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There was a poor connection in this outlet. The clamps in the outlet are loose. The contact has warmed up and the socket has melted!
 
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I agree! The circuit breaker requires maintenance every three months on schedule! The contacts must be tightened during servicing. Nobody did it.
 
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Simon47

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That's always worked for me. Mention smoke, and they're on site within the hour.
Only had to call out the DNO once when <whistles innocently> I managed to blow the main fuse. As there was no smoke, I was told "within 3 hours". But they refused to take my number - why would they, after all I'm on site; but they did insist on getting the householder's number (which they checked against their records) - so of course they contacted the householder who was at work.
DNO said "our engineer attended but there was nobody there" - we replied "oh no he didn't". They did manage to get him to go back, and then it was "he's standing outside the front door" - "oh no he isn't !"
Yup, he was at the wrong address. It's one of those places where the address can be confusing if you omit part of it - like "5 Greenfield, Whitegate, Anytown"; he was stood outside 5 Whitegate.
I have never had to play with an electric welder (other than a hour or two training as a student) so I would assume the high current secondary is not earthed to avoid a direct burn-out of the welder's earth. Or is it?

So was it two metal objects linked via conduit/CPC, and the welder's clamp was on one and the electrode arcing to the other?
There are a number of possibilities.
There's a brand of oil filled welders (Pickhill Bantam*) that I recall as being popular with farmers - I recall we had one at a farm I worked on as a lad, and a friend's farm has one - which have bare windings sat in a metal box full of oil. Apparently, if mishandled badly enough, the windings can distort and touch the case or each other. Thinking back, I can recall doing some welding and finding the gate I was working on had a bit of a tingle to it - at least we were wearing rubber wellies ! No RCDs back then.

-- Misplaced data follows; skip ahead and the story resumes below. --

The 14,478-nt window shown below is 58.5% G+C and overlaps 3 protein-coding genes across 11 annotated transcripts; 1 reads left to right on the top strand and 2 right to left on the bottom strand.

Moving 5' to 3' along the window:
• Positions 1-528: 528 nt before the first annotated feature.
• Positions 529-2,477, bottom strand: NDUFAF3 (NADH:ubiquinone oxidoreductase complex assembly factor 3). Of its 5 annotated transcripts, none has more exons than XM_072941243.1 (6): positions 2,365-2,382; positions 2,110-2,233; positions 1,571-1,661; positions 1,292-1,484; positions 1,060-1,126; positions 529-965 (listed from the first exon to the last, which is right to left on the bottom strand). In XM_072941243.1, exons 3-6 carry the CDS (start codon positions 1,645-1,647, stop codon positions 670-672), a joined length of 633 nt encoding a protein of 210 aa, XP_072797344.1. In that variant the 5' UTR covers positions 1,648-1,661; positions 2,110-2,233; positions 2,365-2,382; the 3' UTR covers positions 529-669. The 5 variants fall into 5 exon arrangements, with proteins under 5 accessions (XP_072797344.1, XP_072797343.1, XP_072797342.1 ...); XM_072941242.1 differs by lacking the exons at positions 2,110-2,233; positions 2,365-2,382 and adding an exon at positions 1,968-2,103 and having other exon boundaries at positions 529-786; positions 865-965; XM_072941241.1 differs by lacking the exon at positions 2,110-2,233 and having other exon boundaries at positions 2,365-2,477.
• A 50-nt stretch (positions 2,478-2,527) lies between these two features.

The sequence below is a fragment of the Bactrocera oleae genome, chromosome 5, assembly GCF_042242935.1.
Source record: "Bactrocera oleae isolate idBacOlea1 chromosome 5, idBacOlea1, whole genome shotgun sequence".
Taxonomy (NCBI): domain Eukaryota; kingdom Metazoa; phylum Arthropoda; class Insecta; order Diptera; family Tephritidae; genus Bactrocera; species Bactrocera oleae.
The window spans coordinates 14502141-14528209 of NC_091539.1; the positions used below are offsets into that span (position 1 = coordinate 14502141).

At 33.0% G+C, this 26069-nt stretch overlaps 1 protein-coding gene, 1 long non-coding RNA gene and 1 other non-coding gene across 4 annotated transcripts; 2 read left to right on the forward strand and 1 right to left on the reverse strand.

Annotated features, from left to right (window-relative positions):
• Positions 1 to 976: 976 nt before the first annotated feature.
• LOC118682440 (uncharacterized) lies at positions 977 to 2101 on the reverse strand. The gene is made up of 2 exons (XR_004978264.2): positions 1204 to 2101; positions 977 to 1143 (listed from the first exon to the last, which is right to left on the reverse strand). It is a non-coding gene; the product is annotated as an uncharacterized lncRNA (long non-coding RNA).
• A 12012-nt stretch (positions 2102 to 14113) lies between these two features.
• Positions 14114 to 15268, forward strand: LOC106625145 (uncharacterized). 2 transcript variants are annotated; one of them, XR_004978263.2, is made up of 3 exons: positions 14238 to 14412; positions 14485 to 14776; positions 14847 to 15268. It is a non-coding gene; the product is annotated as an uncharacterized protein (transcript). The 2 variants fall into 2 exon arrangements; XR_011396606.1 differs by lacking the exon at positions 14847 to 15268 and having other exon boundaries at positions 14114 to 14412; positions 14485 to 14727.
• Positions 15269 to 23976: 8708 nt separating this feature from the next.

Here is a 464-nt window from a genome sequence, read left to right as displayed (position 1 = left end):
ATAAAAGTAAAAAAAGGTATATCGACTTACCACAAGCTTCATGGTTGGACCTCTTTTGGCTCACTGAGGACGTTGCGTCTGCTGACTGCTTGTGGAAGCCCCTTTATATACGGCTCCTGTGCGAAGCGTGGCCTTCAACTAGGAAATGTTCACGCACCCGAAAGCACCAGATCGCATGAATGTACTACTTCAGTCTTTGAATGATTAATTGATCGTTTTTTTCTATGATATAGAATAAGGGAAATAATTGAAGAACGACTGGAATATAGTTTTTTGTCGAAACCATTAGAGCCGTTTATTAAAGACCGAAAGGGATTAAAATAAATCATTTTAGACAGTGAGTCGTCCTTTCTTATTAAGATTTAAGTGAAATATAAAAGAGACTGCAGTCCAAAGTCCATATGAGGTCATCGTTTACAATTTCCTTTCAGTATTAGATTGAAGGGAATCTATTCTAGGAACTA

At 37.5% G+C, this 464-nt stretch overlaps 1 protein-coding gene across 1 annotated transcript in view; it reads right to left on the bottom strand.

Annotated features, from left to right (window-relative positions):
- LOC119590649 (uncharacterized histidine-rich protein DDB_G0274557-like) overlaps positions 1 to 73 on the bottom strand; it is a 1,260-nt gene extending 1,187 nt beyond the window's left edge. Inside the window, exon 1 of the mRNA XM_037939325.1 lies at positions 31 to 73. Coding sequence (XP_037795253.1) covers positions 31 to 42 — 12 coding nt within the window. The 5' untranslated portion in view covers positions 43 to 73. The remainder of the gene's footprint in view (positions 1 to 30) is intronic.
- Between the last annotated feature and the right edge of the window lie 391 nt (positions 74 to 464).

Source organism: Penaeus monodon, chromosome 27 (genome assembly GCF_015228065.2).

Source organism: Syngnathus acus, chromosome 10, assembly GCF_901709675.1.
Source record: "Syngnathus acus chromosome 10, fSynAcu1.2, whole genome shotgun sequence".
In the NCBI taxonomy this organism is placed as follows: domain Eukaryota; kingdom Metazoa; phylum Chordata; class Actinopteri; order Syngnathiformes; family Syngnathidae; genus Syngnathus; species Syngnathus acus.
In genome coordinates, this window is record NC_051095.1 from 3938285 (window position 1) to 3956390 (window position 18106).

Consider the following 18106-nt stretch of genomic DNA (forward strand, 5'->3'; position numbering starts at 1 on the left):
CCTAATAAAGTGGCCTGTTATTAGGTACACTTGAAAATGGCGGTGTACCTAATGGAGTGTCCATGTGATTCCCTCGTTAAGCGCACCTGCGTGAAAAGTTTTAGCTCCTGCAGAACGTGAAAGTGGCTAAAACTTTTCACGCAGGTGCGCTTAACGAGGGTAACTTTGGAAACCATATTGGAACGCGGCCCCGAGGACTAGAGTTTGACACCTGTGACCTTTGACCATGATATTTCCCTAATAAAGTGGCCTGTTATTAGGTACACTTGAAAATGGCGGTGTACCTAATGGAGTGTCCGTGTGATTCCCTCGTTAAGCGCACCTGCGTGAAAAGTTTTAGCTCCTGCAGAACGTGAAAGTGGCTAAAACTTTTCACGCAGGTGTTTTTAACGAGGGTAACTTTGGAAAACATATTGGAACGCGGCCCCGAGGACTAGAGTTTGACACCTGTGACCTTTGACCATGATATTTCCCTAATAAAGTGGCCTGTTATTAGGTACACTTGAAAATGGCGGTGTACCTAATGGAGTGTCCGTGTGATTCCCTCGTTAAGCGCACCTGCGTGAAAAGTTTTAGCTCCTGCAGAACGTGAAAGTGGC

Some might have the secondary connected to the supply earth as a safety feature if there isn't considered sufficient isolation. Then if someone decides that a big metal table should be earthed (either as a safety feature or just because it's bolted to some structural steelwork) then you've an alternative path separate to the welder earth.

* Dunno why it was called Bantam - it certainly wasn't Bantam in weight, they're 'kin heavy b'stards.
 
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They were a bullet proof welder! I learned to run beads on one that my dad still has when I was about 9 years old (ahem 1987😱)! Them and the old Oxford units, still plenty about in operation today testament to how good they were/are!
 
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Hello, I wanna say that one of the biggest causes of frequent circuit breaker tripping is the overloading of power boards. Most homes and apartments, even newer ones, don’t have enough power points to cater to, for example, a complete home entertainment unit setup. If circuit breakers in your home are tripping frequently, it could be down to circuit overload.

It does make sense that over-current protective devices can be tripped by excess current draw I suppose.
 
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Simon47

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But considering a typical setup is one or more ring finals, fed by a 32A MCB - so capable of a continuous (almost) 8kW. Even the most extravagant home entertainment system isn't going to get near 1kW.
I doubt that many homes suffer from frequent over-current trips.
 

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